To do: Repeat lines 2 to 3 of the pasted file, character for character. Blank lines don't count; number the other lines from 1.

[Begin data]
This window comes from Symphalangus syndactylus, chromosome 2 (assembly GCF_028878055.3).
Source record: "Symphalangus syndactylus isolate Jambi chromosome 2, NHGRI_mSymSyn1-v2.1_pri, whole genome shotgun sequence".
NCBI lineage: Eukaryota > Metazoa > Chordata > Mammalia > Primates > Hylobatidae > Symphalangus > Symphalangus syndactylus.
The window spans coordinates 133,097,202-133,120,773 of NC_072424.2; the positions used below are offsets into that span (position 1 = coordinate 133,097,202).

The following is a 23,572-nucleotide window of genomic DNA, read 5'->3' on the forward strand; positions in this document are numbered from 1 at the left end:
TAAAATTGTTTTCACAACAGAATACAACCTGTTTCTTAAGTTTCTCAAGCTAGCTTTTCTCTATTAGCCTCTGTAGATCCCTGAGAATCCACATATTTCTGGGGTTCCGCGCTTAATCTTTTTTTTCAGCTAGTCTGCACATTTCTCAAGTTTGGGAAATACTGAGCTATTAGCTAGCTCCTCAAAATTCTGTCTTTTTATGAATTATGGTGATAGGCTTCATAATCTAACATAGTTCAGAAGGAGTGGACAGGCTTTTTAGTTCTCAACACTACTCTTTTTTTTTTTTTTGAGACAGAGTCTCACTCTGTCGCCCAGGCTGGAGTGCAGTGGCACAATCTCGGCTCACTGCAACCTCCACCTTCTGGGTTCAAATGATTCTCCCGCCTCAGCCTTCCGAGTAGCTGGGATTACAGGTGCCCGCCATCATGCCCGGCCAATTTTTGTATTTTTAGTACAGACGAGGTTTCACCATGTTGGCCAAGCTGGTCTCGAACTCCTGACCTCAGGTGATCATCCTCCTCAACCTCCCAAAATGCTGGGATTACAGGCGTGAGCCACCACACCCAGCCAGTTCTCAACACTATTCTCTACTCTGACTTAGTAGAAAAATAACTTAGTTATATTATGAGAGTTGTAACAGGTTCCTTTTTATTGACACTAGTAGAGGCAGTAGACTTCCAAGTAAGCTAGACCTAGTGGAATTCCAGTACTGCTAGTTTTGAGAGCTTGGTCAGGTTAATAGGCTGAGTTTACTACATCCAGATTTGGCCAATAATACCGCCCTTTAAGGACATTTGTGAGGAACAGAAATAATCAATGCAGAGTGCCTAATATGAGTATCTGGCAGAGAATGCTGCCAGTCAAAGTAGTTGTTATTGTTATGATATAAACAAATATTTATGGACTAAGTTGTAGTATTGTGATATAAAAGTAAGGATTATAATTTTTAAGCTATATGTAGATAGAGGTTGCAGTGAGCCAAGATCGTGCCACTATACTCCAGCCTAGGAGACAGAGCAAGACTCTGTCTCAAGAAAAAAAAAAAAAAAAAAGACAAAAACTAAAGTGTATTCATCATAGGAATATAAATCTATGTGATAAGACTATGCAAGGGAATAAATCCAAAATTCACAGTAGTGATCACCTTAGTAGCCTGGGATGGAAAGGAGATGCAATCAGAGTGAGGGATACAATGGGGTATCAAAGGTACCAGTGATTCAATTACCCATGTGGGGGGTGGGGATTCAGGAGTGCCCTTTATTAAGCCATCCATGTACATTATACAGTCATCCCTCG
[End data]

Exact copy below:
Source record: "Symphalangus syndactylus isolate Jambi chromosome 2, NHGRI_mSymSyn1-v2.1_pri, whole genome shotgun sequence".
NCBI lineage: Eukaryota > Metazoa > Chordata > Mammalia > Primates > Hylobatidae > Symphalangus > Symphalangus syndactylus.